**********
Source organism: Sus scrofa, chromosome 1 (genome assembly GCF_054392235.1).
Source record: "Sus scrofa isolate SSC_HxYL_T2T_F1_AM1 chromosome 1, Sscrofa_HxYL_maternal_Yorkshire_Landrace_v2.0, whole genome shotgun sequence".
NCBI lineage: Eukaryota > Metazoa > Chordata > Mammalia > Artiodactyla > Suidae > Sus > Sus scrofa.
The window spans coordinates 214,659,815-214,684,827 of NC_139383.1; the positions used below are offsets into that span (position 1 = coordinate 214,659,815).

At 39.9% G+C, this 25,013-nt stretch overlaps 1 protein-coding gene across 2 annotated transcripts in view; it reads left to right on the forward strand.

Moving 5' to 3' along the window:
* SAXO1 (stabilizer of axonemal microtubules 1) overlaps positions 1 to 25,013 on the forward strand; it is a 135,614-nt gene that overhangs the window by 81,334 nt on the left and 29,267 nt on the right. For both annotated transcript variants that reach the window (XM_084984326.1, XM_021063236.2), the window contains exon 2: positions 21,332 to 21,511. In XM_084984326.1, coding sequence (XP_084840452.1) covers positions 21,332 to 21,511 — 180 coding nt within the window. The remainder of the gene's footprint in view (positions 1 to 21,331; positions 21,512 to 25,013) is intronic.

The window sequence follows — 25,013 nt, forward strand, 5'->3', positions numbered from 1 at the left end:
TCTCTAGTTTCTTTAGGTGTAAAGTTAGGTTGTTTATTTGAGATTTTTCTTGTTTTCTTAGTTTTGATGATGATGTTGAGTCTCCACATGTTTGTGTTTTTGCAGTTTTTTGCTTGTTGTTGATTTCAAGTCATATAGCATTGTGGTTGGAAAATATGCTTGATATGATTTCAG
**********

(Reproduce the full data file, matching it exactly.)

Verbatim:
Source organism: Sus scrofa, chromosome 1 (genome assembly GCF_054392235.1).
Source record: "Sus scrofa isolate SSC_HxYL_T2T_F1_AM1 chromosome 1, Sscrofa_HxYL_maternal_Yorkshire_Landrace_v2.0, whole genome shotgun sequence".
NCBI lineage: Eukaryota > Metazoa > Chordata > Mammalia > Artiodactyla > Suidae > Sus > Sus scrofa.
The window spans coordinates 214,659,815-214,684,827 of NC_139383.1; the positions used below are offsets into that span (position 1 = coordinate 214,659,815).

At 39.9% G+C, this 25,013-nt stretch overlaps 1 protein-coding gene across 2 annotated transcripts in view; it reads left to right on the forward strand.

Moving 5' to 3' along the window:
* SAXO1 (stabilizer of axonemal microtubules 1) overlaps positions 1 to 25,013 on the forward strand; it is a 135,614-nt gene that overhangs the window by 81,334 nt on the left and 29,267 nt on the right. For both annotated transcript variants that reach the window (XM_084984326.1, XM_021063236.2), the window contains exon 2: positions 21,332 to 21,511. In XM_084984326.1, coding sequence (XP_084840452.1) covers positions 21,332 to 21,511 — 180 coding nt within the window. The remainder of the gene's footprint in view (positions 1 to 21,331; positions 21,512 to 25,013) is intronic.

The window sequence follows — 25,013 nt, forward strand, 5'->3', positions numbered from 1 at the left end:
TCTCTAGTTTCTTTAGGTGTAAAGTTAGGTTGTTTATTTGAGATTTTTCTTGTTTTCTTAGTTTTGATGATGATGTTGAGTCTCCACATGTTTGTGTTTTTGCAGTTTTTTGCTTGTTGTTGATTTCAAGTCATATAGCATTGTGGTTGGAAAATATGCTTGATATGATTTCAG